Exhaust Manifolds vs. Headers: What Are the Differences?

Exhaust Manifolds vs. Headers: What Are the Differences?

Exhaust Manifolds vs. Headers: What Are the Differences?

What are the differences between an exhaust manifold and a header?

Manifolds and headers both work to guide fumes from the engine toward the exhaust system. However, a manifold is a standard factory-issue car part, while a header is a common aftermarket upgrade. Learn more about how to distinguish a header from a manifold.

Manifolds

An exhaust manifold on a car collects exhaust gases from the cylinders in your car’s engine and routes them all toward the exhaust system. Manifolds are often made of stainless steel or thick cast iron, and they come standard on most cars these days.

Headers

A header performs the same function as a manifold—it collects all those gases from your engine and pushes them into the exhaust. However, exhaust headers are made of stainless steel tubing with thin walls that allow the exhaust gases to move quicker and more freely. A header is a common aftermarket modification made to boost engine power.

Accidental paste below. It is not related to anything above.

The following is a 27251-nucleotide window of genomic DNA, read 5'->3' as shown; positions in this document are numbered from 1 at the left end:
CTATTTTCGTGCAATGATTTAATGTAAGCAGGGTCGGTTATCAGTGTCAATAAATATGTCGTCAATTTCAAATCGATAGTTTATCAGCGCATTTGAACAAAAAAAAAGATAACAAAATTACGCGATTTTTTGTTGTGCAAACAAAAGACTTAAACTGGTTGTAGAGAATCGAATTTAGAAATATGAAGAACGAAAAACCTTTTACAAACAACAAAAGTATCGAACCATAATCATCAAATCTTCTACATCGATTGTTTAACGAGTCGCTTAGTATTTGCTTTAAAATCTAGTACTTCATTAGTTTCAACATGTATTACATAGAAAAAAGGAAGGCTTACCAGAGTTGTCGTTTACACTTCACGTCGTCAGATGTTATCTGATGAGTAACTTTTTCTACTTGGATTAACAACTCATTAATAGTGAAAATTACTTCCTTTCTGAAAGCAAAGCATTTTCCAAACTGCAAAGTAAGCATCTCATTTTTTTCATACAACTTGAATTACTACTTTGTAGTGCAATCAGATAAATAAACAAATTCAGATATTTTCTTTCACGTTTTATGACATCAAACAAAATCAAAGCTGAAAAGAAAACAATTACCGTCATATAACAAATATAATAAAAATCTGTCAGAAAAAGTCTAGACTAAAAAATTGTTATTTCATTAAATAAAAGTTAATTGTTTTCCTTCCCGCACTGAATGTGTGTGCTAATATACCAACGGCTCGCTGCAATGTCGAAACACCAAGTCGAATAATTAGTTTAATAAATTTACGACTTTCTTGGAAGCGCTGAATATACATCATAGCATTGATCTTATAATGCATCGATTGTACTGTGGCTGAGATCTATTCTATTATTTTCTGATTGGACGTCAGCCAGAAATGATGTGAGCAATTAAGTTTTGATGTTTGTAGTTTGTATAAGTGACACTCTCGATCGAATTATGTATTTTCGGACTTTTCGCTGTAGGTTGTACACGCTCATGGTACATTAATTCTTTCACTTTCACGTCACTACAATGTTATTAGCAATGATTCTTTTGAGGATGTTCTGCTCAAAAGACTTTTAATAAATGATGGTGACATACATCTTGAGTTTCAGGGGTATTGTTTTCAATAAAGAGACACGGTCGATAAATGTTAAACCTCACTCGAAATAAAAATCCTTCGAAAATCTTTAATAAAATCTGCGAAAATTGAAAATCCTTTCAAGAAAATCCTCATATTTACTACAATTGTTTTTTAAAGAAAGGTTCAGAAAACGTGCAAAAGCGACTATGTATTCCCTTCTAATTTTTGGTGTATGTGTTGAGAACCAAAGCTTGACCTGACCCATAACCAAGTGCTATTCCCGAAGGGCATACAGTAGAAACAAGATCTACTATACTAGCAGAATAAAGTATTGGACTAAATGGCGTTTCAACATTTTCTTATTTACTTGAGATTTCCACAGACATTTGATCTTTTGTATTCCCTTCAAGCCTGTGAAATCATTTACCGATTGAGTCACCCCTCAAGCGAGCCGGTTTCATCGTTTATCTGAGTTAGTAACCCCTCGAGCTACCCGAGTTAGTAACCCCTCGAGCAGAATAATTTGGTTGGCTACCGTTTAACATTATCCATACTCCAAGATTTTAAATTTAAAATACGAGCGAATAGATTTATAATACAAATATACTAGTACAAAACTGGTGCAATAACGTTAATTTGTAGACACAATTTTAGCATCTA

Primary Differences

So, headers and manifolds perform essentially the same function on a car. What are some differences between them that will help you choose which part is best for your car?

Material

As previously mentioned, exhaust manifolds are often made of thick cast iron, though some are made of stainless steel. Headers are thinner and more lightweight overall, made of thinner stainless steel tubing to allow for free-flowing air and fuel combustion mixture.

Back Pressure

One of the main differences between a header and a manifold is the amount of back pressure each produces. Back pressure refers to the pressure the exhaust gases create in the engine to overcome the exhaust system’s hydraulic pressure.

Headers decrease the amount of back pressure in the car, allowing the engine to “breathe” easier and take in more oxygen to burn fuel. This is why you’ll often see headers installed on high-performance racing cars.

Inlet Length

Exhaust manifolds feature shorter inlets, sometimes of varying lengths, which limits the amount of air they can distribute to the engine cylinders.

Meanwhile, headers have long, thin inlets made of stainless steel tubing of uniform size. This allows for more airflow in the engine, which means more powerful fuel combustion.

Regarding the differences between exhaust headers and manifolds, it all comes down to how much air you want to let into your engine. Exhaust headers are lightweight and allow much more air to get into your engine. If you want an easy way to boost your engine’s performance, consider installing a header from Dirty Racing Products today.

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